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Issue

Volume 46, Issue 11 — November 2016

Articles

A “Cost-Benefit State”? Reports of Its Birth Have Been Greatly Exaggerated

by Amy Sinden

In a spate of recent cases (Michigan v. EPA, EME Homer City v. EPA, and Entergy Corp. v. Riverkeeper), the U.S. Supreme Court has been widely viewed as abruptly changing course in its treatment of cost-benefit analysis (CBA) in environmental decisionmaking. In fact, these cases represent less of a change in course than is commonly believed. They did not so much eliminate the Court’s previously emerging anti-cost presumption as narrow and perhaps more clearly define it. The term “cost-benefit analysis” can refer to a broad range of decisionmaking techniques, and an even longer list of methods involve agencies “considering costs” in one way or another. These cases indicate that the Court’s anti-cost presumption no longer applies to informal CBA or feasibility analysis, but they do nothing to disturb the presumption as applied to other cost consideration tools. Indeed, Riverkeeper can be read to at least gesture in the direction of a continuing presumption against formal CBA. It is not entirely clear that Michigan articulated a pro-cost presumption at all, but to the extent it did, that presumption can be read to exclude or at least de-emphasize formal CBA.

Whose Coast Is It Anyway? Climate Change, Shoreline Armoring, and the Public’s Right to Access the California Coast

by Lee A. Kaplan

The public trust doctrine provides that a state holds its tidelands, submerged lands, and navigable waters in trust for the benefit of the general public. California has codified the principles of this doctrine through various statutes, including the California Coastal Act of 1976. However, as climate change drives increased sea-level rise and erosion along California’s coast, landowners have sought to protect their property with hard armoring structures that impede coastal access and cause the sea to swallow previously accessible public beaches. This raises the issue of who should bear the burden of the inevitable property losses resulting from sea-level rise: private landowners, or the general public. This Article explores the legal issues surrounding coastal armoring in California, including the pending case of Lynch v. California Coastal Commission, which could have broad implications for coastal armoring and access rights in California.

China’s Air Pollution Rules: Compliance and Enforcement Lessons From Global Good Practices

by Xiaopu Sun, Kenneth J. Markowitz, Durwood Zaelke, and Jin Wang

In recent years, air pollution issues have received unprecedented public attention in China. Partly for this reason, the Chinese government has made significant efforts toward reducing air pollution. However, compliance and enforcement will be key to cleaning up the air in China and around the globe. This Article discusses seven specific challenges to achieving effective compliance with and enforcement of the air pollution rules in China. In this regard, global good practices can be useful references for the Chinese government and other stakeholders. Yet such discussions and considerations are only truly useful when viewed and considered within the context of China’s unique rulemaking and governance systems, as well as its cultural background.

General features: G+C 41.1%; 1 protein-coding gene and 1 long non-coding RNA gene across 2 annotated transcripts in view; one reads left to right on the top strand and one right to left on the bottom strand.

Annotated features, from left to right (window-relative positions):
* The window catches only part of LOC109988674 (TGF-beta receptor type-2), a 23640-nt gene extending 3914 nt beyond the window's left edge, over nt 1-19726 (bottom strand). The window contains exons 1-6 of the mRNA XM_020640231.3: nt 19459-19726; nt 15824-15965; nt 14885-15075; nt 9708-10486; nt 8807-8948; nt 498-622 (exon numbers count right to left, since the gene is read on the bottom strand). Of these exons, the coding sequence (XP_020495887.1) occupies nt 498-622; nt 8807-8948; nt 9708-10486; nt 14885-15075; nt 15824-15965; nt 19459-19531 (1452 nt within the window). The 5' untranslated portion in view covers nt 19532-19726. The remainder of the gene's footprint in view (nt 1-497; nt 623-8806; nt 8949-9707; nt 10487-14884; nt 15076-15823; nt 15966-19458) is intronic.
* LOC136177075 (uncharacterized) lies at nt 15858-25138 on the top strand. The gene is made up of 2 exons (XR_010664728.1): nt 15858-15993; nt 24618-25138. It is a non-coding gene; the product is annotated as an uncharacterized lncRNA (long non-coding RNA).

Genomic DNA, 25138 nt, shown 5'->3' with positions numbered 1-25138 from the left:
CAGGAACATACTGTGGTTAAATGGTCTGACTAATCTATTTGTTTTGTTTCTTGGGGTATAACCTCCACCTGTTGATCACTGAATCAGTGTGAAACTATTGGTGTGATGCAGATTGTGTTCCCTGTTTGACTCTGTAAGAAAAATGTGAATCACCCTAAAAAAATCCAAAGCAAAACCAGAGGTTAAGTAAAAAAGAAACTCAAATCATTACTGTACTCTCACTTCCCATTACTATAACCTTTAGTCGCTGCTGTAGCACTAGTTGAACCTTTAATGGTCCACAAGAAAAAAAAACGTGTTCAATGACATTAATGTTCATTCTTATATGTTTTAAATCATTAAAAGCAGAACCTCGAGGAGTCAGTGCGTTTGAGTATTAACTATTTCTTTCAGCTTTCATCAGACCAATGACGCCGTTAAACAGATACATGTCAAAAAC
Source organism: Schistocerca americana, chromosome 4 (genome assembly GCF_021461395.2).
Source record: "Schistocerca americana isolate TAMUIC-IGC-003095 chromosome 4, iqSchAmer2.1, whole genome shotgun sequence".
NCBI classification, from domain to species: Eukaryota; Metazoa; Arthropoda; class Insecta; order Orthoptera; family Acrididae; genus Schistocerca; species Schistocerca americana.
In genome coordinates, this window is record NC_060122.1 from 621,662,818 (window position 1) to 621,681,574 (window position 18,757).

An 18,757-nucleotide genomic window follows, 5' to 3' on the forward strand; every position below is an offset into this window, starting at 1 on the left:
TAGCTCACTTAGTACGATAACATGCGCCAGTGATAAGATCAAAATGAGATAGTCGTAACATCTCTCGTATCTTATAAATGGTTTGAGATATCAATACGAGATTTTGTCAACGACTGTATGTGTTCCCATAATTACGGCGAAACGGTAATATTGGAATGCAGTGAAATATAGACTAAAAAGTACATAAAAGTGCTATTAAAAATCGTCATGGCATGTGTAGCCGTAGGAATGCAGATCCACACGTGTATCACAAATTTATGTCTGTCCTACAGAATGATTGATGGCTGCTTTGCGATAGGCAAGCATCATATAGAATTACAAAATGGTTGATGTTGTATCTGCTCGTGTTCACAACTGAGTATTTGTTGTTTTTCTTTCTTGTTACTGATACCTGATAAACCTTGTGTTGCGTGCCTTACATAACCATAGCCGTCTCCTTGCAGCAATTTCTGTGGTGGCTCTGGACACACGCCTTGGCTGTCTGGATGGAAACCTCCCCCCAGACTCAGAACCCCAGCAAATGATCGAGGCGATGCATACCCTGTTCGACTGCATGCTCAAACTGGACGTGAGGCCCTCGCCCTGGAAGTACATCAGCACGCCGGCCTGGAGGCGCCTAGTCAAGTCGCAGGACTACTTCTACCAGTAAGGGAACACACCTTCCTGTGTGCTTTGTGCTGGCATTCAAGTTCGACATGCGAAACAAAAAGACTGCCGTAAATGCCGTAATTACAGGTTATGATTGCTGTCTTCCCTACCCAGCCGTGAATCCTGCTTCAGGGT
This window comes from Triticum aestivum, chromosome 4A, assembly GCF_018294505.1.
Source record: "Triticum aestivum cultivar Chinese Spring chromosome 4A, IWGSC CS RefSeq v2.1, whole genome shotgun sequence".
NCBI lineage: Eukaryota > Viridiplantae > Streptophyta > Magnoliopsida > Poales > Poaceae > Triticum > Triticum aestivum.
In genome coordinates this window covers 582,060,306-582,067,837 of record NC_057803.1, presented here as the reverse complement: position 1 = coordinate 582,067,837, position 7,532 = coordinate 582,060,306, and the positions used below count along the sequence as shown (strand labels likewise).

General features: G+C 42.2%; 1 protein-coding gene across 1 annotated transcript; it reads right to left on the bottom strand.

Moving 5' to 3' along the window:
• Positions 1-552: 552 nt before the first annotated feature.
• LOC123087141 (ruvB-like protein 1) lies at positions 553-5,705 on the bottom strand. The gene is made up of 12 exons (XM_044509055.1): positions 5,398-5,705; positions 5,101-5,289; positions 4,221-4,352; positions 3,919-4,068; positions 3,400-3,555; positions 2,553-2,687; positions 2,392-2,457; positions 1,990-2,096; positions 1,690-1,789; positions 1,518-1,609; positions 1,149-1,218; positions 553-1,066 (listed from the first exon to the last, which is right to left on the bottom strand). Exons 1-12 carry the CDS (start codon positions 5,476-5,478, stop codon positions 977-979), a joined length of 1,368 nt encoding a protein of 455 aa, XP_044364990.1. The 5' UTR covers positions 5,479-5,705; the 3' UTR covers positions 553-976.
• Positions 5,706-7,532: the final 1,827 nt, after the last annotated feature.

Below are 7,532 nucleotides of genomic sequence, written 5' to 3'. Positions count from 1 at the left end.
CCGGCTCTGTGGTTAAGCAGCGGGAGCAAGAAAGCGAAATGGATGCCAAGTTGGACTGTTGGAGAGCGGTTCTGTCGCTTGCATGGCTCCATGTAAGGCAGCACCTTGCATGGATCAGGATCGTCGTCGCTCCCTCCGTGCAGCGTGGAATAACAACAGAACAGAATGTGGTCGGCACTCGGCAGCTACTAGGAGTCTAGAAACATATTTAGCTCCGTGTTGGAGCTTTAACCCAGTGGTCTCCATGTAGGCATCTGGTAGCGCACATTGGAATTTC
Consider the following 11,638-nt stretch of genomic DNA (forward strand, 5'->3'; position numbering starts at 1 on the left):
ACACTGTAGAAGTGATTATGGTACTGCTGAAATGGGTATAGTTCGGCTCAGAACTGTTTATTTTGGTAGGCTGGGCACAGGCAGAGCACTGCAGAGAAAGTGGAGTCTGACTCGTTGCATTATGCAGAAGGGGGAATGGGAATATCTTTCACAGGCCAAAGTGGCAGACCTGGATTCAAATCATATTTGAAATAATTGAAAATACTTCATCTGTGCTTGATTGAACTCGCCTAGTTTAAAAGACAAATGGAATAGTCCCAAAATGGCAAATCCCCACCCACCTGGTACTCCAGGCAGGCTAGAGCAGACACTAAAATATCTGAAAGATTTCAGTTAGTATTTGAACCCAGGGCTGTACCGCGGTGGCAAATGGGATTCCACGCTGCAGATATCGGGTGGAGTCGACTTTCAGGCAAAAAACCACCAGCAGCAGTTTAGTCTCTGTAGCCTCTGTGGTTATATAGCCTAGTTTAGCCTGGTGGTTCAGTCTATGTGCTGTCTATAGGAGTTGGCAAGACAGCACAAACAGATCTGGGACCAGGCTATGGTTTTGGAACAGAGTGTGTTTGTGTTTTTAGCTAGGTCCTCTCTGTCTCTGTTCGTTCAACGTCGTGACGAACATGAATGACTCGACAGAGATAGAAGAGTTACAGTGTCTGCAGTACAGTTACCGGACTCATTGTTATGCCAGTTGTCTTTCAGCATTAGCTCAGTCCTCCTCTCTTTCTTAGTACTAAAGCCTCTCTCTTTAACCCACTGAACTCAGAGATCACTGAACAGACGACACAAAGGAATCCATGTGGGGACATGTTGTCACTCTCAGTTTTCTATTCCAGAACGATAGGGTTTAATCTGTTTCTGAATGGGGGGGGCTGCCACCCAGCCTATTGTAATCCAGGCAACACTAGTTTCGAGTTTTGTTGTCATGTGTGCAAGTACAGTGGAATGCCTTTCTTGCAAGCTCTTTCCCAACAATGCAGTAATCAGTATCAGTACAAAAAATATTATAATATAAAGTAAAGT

Comment(s)

Protecting Species or Hindering Energy Development? How the Endangered Species Act Impacts Energy Projects on Western Public Lands

by Melinda Taylor, Romany Webb, and Vanessa Puig-Williams

Since it was enacted in 1973, the ESA has been one of the most celebrated environmental laws, but also one of the most reviled. Industry groups argue that the consultation process frequently delays and sometimes halts much needed energy, transportation, water supply, and other projects and often dramatically increases project costs. Environmentalists disagree with this view, contending that the process actually rarely stops anything and that the FWS lacks the backbone to impose meaningful conservation requirements that would be costly or inconvenient for the project developer. In 2015, the authors decided to delve deeply into ESA §7 to analyze how it actually works in practice and to assess the validity of various parties’ claims about the consultation process. They focused on the impact of §7 consultation on energy development on public land. This Comment is an overview of that study and key findings. In a nutshell, the authors learned that only a small fraction of energy projects developed on public land are reviewed at all under §7. When it applies, the consultation process appears to go quickly and smoothly for the vast majority of oil and gas projects, for a variety of reasons. On the other hand, consultation on solar energy and wind energy projects tends to be lengthy and complicated.

Dialogue

Recent Developments in Oil Pollution Act Litigation

by Russ Randle, Karen A. Mignone, Steven O’Rourke, and Cyn Sarthou

Congress enacted OPA in 1990 following the Exxon Valdez oil spill, to strengthen the federal government’s ability to prevent and respond to oil spills, to establish financial resources to aid response, and to raise standards for contingency planning. It is an area of law that is still evolving, particularly in the wake of the 2010 Deepwater Horizon spill and subsequent developments in Gulf of Mexico restoration and recovery. A number of recent cases have since dealt with issues related to the spill. On June 28, 2016, the Environmental Law Institute convened a panel of experts to discuss recent events in oil pollution law, including the resolution of Deepwater Horizon civil penalties and developments regarding natural resource damage assessments and liability. Here, we present a transcript of that discussion, which has been edited for clarity and readability.